Original URL path: https://www.amacad.org/content.aspx?d=22005 (2016-02-13)
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  • Technology, Surveillance & the Contemporary Self - American Academy of Arts & Sciences
    Data Forum Humanities Arts and Education Science Engineering and Technology Global Security and International Affairs American Institutions and the Public Good Publications Overview Dædalus Journal of the Academy Bulletin Magazine of the Academy Books Research Papers Monographs and Project Publications Meetings Overview Induction 2015 Upcoming Meetings and Events Friday Forum 2015 2016 Schedule Past Meetings and Events Fellowships Overview Visiting Scholars Program Hellman Fellowship in Science and Technology Policy Policy Fellowship in the Humanities Education and the Arts Policy Fellowship in Global Security and International Affairs The Exploratory Fund Member Login User Name Password Forgot your password Technology Surveillance the Contemporary Self House of the Academy April 16 2015 Welcome Jonathan F Fanton President American Academy of Arts Sciences Video Speakers Peter L Galison Joseph Pellegrino University Professor Department of the History of Science and Department of Physics Harvard University Video Jonathan Zittrain George Bemis Professor of Law Harvard Law School and Harvard Kennedy School Co Founder Director and Faculty Chair Berkman Center for Internet Society Harvard University Video Upcoming Meetings and Other Events View the Academy calendar of upcoming meetings and events Friday Forum Schedule View the 2015 2016 Friday Forum schedule Past Meetings Lectures and Other Events Click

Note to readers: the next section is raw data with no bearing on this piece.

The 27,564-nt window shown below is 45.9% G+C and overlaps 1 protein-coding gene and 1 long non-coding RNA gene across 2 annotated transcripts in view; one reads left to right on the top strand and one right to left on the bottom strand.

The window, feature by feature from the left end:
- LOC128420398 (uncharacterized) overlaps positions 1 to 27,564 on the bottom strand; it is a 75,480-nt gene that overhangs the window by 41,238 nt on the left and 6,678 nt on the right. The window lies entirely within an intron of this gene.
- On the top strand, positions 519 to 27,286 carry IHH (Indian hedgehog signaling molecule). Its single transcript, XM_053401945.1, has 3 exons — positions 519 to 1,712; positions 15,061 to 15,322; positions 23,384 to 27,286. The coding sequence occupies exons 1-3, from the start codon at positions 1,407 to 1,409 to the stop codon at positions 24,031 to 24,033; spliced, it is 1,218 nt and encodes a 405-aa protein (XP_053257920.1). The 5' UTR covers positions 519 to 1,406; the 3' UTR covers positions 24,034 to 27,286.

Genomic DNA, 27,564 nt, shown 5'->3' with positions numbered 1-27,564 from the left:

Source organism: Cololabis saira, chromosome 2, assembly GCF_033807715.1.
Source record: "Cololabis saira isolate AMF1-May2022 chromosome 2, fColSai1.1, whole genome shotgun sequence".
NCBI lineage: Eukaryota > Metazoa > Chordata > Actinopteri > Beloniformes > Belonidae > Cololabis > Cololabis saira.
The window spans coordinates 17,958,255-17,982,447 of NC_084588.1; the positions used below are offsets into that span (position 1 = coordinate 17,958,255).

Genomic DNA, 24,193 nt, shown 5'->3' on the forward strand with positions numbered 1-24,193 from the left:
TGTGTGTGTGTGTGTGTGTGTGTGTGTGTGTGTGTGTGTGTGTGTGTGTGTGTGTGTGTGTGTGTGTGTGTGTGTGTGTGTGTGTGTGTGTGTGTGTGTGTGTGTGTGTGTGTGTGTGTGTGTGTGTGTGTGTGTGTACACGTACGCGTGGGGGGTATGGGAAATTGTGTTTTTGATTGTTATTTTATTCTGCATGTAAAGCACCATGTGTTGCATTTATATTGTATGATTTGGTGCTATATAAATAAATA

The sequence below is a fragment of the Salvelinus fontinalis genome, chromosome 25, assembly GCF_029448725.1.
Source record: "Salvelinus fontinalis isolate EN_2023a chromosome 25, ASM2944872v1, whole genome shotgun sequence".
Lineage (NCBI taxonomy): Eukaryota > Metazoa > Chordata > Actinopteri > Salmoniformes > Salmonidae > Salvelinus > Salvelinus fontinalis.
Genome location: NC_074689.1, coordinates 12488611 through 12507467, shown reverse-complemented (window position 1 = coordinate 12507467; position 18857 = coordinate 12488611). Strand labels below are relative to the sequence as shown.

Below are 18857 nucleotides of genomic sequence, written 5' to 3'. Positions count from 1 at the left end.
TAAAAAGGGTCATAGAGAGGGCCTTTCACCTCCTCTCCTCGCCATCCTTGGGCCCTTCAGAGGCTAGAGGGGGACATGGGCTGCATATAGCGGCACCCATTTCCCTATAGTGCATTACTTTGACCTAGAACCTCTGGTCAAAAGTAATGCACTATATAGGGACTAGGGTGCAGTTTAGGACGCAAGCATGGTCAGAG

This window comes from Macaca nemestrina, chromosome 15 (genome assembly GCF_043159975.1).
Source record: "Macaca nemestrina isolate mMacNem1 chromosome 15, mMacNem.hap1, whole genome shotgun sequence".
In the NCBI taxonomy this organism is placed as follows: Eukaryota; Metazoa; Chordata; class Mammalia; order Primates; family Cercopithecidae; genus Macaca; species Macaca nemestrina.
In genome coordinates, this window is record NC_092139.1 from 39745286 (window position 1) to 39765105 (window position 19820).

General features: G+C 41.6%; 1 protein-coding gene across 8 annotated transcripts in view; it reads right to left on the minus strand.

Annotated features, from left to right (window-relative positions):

Original URL path: https://www.amacad.org/content.aspx?i=21823 (2016-02-13)
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  • 2020th Stated Meeting: Technology, Surveillance, and the Contemporary Self - American Academy of Arts & Sciences